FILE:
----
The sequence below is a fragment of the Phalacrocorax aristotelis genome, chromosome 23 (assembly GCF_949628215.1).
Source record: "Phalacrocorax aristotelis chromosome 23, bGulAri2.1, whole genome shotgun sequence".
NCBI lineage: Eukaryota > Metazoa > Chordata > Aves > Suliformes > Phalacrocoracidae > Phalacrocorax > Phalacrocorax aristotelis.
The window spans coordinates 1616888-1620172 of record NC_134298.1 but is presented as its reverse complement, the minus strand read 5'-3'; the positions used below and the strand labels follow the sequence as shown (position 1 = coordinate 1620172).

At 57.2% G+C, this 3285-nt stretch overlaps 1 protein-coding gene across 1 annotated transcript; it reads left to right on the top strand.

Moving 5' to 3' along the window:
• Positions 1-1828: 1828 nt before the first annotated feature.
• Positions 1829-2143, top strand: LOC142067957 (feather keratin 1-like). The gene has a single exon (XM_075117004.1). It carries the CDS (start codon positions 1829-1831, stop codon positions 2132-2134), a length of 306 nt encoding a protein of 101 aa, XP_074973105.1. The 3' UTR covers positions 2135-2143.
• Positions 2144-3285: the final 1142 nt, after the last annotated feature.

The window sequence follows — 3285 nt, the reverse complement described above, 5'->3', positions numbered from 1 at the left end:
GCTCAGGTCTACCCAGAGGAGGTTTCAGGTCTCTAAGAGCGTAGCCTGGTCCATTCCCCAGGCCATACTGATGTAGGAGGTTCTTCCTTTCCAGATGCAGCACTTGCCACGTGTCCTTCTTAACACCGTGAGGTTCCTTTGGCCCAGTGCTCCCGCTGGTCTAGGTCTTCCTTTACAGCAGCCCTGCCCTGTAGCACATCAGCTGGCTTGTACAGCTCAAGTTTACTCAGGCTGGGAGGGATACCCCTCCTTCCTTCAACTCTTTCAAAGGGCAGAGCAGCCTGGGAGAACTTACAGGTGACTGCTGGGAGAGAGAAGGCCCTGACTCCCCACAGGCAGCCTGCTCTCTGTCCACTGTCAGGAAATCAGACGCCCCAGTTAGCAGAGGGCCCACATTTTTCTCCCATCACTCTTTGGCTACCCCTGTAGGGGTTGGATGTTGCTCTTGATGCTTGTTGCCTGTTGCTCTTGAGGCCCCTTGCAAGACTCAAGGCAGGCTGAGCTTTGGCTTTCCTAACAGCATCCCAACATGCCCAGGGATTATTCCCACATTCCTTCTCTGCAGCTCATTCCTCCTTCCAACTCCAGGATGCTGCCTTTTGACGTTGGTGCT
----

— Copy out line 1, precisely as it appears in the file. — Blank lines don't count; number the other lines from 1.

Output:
The sequence below is a fragment of the Phalacrocorax aristotelis genome, chromosome 23 (assembly GCF_949628215.1).